5534 Fieldstone Lane Madison, Wisconsin 53704
The 65 HP Case traction engine pictured was rebuilt during the summer and fall of 1993. All the work was done outside.
Although I knew I would be working with steam from the time I was four years old, I never thought about having a traction engine. When I was about 10-12, I used to go to the gas and steam shows with my uncle, who proudly displayed several hit and miss engines. He found I wasn't a good helper, because I always ended up in the steam section of the show watching the traction engines.
After graduating from trade school as a tool and die maker, I spent my time volunteering on the rebuilding and operation of several full-size steam locomotives over a fifteen year period.
It wasn't until I moved to Wisconsin in the winter of 1989 to work with Norman Sandley, that I was re-introduced to traction engines. Their advantages over railroad locomotives (no track required) led me to acquire an engine of my own and this project.
This 65 HP Case, serial number 32348, weighing about 13 tons with water, was built in 1915 and it was originally sold in the Oxford, Wisconsin area. (If anyone has information on the early owners of this engine, please contact me.) The engine was owned by Harry Schell during the 1940s. At that time, it was used to power a sawmill in Baraboo, Wisconsin. When Harry Schell moved to Blue River, Wisconsin, he drove the engine there to use it to power another sawmill. This was a trip of about 60 miles, done at top speed of 2 miles per hour.
In 1943 or 1944, Earl Clauer of Mineral Point, Wisconsin, purchased the engine. In 1967 it was sold to Alvin Heffner of Boscobel, Wisconsin. In September of 1969, Martin Stluka of Eastman, Wisconsin, purchased the engine. Martin added hand-made bunkers, installed rubber on the rear wheels and added a canopy. He also had a stainless steel piston rod and a stainless steel valve rod made. Martin used the engine to steam-clean tractors and thresh on his farm with neighbors. The engine was displayed at the Boscobel Show for several years.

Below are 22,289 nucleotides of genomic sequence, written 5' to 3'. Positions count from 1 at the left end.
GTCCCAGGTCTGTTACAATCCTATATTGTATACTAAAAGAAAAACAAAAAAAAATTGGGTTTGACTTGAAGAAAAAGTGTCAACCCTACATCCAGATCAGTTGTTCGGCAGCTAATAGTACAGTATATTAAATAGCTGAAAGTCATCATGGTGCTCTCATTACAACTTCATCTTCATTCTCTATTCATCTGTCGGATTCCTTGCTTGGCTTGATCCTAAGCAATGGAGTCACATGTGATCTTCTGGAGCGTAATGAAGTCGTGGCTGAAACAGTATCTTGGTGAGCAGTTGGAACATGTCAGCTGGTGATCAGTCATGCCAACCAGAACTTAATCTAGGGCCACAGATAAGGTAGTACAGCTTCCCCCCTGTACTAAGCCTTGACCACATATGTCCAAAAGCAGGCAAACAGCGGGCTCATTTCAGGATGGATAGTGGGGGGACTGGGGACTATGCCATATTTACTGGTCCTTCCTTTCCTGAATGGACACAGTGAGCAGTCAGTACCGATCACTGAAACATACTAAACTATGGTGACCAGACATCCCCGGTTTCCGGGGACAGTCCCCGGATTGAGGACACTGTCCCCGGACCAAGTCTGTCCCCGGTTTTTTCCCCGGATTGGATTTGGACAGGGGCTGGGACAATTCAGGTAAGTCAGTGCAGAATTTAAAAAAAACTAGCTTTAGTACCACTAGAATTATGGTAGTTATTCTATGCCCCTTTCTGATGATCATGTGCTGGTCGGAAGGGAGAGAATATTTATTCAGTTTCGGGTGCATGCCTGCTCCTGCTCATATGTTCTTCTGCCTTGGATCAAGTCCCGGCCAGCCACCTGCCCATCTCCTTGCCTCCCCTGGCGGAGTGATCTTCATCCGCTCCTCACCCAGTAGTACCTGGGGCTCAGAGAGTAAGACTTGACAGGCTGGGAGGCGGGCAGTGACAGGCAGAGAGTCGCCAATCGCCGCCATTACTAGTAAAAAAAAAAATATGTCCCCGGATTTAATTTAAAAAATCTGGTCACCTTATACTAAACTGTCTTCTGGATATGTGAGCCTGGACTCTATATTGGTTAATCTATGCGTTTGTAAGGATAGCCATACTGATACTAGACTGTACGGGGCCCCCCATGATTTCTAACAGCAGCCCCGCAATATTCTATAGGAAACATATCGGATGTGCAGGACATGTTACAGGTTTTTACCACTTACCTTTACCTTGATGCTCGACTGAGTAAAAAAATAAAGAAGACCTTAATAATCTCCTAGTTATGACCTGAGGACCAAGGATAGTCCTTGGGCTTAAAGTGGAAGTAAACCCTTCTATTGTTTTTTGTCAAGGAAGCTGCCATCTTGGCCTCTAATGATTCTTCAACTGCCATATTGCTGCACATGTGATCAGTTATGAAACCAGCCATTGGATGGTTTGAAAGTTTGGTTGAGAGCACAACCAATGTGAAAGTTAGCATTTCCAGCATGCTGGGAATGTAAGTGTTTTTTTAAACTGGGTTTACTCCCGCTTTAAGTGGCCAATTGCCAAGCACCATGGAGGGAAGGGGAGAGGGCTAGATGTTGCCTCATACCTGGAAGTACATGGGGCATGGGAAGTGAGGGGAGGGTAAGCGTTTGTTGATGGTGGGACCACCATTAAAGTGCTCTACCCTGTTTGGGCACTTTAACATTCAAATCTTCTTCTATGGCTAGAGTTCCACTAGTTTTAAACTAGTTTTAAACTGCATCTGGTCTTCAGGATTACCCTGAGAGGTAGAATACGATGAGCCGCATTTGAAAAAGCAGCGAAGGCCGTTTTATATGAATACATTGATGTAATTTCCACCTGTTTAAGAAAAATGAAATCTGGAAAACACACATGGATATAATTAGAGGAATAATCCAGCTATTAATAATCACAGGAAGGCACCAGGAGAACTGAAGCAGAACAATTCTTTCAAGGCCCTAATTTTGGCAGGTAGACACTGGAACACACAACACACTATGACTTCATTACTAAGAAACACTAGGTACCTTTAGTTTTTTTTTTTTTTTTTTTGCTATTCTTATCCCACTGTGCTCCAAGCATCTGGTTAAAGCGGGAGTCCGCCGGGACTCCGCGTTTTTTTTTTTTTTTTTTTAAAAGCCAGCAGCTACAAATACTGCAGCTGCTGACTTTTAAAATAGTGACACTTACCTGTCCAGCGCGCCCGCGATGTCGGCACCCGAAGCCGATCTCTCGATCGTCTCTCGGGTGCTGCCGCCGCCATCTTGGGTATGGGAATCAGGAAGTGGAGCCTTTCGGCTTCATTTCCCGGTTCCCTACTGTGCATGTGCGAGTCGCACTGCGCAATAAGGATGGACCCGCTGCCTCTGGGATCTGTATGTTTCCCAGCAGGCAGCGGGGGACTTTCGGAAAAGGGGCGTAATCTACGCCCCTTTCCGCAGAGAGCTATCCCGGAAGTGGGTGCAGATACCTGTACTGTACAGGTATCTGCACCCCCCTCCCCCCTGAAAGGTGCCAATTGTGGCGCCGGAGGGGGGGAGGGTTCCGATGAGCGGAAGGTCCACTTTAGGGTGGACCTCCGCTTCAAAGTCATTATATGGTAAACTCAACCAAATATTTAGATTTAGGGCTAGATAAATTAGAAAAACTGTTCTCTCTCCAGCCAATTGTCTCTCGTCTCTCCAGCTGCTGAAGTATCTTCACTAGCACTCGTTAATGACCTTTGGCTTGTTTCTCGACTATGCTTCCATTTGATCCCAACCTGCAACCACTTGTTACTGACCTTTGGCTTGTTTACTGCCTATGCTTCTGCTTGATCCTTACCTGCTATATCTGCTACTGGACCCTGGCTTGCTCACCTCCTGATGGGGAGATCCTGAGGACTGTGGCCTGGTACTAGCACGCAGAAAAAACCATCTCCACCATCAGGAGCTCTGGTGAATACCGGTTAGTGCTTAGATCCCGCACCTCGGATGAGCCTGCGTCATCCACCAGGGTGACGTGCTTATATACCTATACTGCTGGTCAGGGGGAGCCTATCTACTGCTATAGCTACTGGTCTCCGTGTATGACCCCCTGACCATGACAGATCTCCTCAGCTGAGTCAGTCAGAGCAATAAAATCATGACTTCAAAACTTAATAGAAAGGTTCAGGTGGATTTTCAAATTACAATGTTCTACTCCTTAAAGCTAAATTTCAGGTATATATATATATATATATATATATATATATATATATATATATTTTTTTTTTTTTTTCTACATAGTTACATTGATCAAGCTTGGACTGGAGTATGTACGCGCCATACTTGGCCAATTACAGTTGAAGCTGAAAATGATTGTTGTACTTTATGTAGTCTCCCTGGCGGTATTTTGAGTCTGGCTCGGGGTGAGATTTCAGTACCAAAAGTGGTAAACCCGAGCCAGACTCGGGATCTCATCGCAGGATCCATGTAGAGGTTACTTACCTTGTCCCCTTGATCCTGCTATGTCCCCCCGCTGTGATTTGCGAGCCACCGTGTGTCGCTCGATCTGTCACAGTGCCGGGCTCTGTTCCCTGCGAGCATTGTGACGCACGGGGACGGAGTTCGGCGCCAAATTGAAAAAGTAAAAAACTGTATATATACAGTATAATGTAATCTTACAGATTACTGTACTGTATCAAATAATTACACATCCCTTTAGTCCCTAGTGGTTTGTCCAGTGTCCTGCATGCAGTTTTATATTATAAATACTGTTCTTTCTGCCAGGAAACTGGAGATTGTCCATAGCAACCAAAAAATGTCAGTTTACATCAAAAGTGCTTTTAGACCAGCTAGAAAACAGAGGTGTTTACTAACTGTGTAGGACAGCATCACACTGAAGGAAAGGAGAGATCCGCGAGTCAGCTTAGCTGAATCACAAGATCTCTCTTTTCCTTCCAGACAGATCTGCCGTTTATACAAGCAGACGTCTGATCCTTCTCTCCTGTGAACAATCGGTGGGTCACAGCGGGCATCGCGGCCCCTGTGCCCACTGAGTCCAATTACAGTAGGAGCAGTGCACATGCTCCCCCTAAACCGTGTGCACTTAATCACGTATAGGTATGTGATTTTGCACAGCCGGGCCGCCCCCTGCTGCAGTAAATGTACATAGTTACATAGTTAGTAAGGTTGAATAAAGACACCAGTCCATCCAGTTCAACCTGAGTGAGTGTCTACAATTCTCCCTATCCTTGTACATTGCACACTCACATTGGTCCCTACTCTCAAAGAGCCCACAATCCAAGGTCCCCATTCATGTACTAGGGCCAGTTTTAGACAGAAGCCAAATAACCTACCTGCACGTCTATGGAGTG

I purchased the engine from Martin in October 1992. Luckily this engine had been stored inside most of its life. During the initial boiler inspection, the boiler was found to be in excellent condition. It passed a 225 psi hydro test and a visual inspection showed no defects.
It was stored over the winter, and in May of 1993 I began a full restoration. The restoration so far has involved over 1000 hours of work. By June, the engine was fully disassembled. All the machinery and pipes were removed. The front wheels and axles were removed. The front pedestal was rebuilt. The boiler and rear wheels were mounted on cribbing.
The drive gear for the right rear wheel had a 360 degree crack around the gear. It remained in place because the crack was irregular. Mr. Tom Taxis (of Ohio) was able to weld the crack by reaching through the spokes of the wheel. The wheel was rotated so each section could be welded.
All the machinery and the boiler were sandblasted, washed, masked, primed and painted.
After sandblasting, I examined each part and made the following repairs:
All the bushings and pins were replaced in the valve gear. The steering gear and worm gear were welded up and recontoured.